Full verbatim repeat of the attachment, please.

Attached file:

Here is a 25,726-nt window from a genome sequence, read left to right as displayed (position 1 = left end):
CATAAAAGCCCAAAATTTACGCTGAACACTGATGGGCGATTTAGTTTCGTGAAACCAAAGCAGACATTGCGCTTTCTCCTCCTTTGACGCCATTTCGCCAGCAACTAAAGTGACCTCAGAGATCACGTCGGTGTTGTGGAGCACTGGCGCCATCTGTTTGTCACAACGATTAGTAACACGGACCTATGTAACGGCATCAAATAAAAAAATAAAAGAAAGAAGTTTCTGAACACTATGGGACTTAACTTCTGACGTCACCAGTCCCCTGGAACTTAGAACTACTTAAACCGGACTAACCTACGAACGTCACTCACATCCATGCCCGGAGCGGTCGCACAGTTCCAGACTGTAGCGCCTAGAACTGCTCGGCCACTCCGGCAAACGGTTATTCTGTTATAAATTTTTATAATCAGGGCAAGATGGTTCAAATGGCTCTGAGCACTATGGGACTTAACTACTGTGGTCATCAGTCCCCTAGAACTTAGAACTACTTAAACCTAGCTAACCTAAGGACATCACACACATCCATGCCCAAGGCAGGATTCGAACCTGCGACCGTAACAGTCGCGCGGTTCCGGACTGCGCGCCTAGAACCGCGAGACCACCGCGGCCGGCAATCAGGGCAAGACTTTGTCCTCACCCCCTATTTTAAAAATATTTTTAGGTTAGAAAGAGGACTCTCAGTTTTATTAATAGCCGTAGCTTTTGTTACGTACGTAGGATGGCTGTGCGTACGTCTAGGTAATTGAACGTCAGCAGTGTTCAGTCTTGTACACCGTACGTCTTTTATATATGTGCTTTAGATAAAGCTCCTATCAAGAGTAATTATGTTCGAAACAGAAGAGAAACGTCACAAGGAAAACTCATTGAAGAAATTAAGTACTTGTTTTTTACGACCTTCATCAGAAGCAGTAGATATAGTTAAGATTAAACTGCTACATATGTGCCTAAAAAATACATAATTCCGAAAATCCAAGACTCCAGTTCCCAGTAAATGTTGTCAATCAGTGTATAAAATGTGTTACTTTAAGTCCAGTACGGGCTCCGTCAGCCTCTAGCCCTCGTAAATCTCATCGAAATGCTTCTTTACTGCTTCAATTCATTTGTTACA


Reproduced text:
Here is a 25,726-nt window from a genome sequence, read left to right as displayed (position 1 = left end):
CATAAAAGCCCAAAATTTACGCTGAACACTGATGGGCGATTTAGTTTCGTGAAACCAAAGCAGACATTGCGCTTTCTCCTCCTTTGACGCCATTTCGCCAGCAACTAAAGTGACCTCAGAGATCACGTCGGTGTTGTGGAGCACTGGCGCCATCTGTTTGTCACAACGATTAGTAACACGGACCTATGTAACGGCATCAAATAAAAAAATAAAAGAAAGAAGTTTCTGAACACTATGGGACTTAACTTCTGACGTCACCAGTCCCCTGGAACTTAGAACTACTTAAACCGGACTAACCTACGAACGTCACTCACATCCATGCCCGGAGCGGTCGCACAGTTCCAGACTGTAGCGCCTAGAACTGCTCGGCCACTCCGGCAAACGGTTATTCTGTTATAAATTTTTATAATCAGGGCAAGATGGTTCAAATGGCTCTGAGCACTATGGGACTTAACTACTGTGGTCATCAGTCCCCTAGAACTTAGAACTACTTAAACCTAGCTAACCTAAGGACATCACACACATCCATGCCCAAGGCAGGATTCGAACCTGCGACCGTAACAGTCGCGCGGTTCCGGACTGCGCGCCTAGAACCGCGAGACCACCGCGGCCGGCAATCAGGGCAAGACTTTGTCCTCACCCCCTATTTTAAAAATATTTTTAGGTTAGAAAGAGGACTCTCAGTTTTATTAATAGCCGTAGCTTTTGTTACGTACGTAGGATGGCTGTGCGTACGTCTAGGTAATTGAACGTCAGCAGTGTTCAGTCTTGTACACCGTACGTCTTTTATATATGTGCTTTAGATAAAGCTCCTATCAAGAGTAATTATGTTCGAAACAGAAGAGAAACGTCACAAGGAAAACTCATTGAAGAAATTAAGTACTTGTTTTTTACGACCTTCATCAGAAGCAGTAGATATAGTTAAGATTAAACTGCTACATATGTGCCTAAAAAATACATAATTCCGAAAATCCAAGACTCCAGTTCCCAGTAAATGTTGTCAATCAGTGTATAAAATGTGTTACTTTAAGTCCAGTACGGGCTCCGTCAGCCTCTAGCCCTCGTAAATCTCATCGAAATGCTTCTTTACTGCTTCAATTCATTTGTTACA